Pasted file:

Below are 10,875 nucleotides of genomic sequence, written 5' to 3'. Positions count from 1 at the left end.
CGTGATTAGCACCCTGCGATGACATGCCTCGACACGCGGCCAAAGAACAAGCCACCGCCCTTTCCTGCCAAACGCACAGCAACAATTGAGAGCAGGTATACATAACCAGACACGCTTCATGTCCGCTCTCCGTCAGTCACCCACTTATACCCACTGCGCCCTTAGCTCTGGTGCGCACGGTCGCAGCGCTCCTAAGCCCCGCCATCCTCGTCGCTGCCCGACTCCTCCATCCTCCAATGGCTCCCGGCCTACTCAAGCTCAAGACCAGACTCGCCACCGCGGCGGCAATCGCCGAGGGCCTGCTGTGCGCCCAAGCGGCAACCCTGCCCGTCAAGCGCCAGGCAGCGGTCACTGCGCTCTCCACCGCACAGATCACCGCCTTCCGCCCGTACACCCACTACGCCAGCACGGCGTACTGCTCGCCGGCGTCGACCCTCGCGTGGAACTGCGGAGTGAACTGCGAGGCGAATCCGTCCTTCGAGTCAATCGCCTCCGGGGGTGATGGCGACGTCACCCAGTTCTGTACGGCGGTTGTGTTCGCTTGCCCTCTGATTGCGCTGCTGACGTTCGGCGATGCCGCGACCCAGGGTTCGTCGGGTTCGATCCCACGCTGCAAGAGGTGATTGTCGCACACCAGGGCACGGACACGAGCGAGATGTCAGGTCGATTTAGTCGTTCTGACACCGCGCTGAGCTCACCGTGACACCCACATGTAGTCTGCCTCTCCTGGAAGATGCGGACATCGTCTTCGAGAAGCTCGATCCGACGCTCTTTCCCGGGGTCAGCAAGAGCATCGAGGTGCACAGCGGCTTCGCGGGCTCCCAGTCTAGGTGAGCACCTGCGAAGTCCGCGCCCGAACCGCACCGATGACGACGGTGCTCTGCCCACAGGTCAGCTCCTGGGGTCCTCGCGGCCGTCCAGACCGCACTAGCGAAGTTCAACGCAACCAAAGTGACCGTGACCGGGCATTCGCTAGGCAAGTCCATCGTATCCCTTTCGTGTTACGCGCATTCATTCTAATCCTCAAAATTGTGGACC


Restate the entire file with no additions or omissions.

Below are 10,875 nucleotides of genomic sequence, written 5' to 3'. Positions count from 1 at the left end.
CGTGATTAGCACCCTGCGATGACATGCCTCGACACGCGGCCAAAGAACAAGCCACCGCCCTTTCCTGCCAAACGCACAGCAACAATTGAGAGCAGGTATACATAACCAGACACGCTTCATGTCCGCTCTCCGTCAGTCACCCACTTATACCCACTGCGCCCTTAGCTCTGGTGCGCACGGTCGCAGCGCTCCTAAGCCCCGCCATCCTCGTCGCTGCCCGACTCCTCCATCCTCCAATGGCTCCCGGCCTACTCAAGCTCAAGACCAGACTCGCCACCGCGGCGGCAATCGCCGAGGGCCTGCTGTGCGCCCAAGCGGCAACCCTGCCCGTCAAGCGCCAGGCAGCGGTCACTGCGCTCTCCACCGCACAGATCACCGCCTTCCGCCCGTACACCCACTACGCCAGCACGGCGTACTGCTCGCCGGCGTCGACCCTCGCGTGGAACTGCGGAGTGAACTGCGAGGCGAATCCGTCCTTCGAGTCAATCGCCTCCGGGGGTGATGGCGACGTCACCCAGTTCTGTACGGCGGTTGTGTTCGCTTGCCCTCTGATTGCGCTGCTGACGTTCGGCGATGCCGCGACCCAGGGTTCGTCGGGTTCGATCCCACGCTGCAAGAGGTGATTGTCGCACACCAGGGCACGGACACGAGCGAGATGTCAGGTCGATTTAGTCGTTCTGACACCGCGCTGAGCTCACCGTGACACCCACATGTAGTCTGCCTCTCCTGGAAGATGCGGACATCGTCTTCGAGAAGCTCGATCCGACGCTCTTTCCCGGGGTCAGCAAGAGCATCGAGGTGCACAGCGGCTTCGCGGGCTCCCAGTCTAGGTGAGCACCTGCGAAGTCCGCGCCCGAACCGCACCGATGACGACGGTGCTCTGCCCACAGGTCAGCTCCTGGGGTCCTCGCGGCCGTCCAGACCGCACTAGCGAAGTTCAACGCAACCAAAGTGACCGTGACCGGGCATTCGCTAGGCAAGTCCATCGTATCCCTTTCGTGTTACGCGCATTCATTCTAATCCTCAAAATTGTGGACC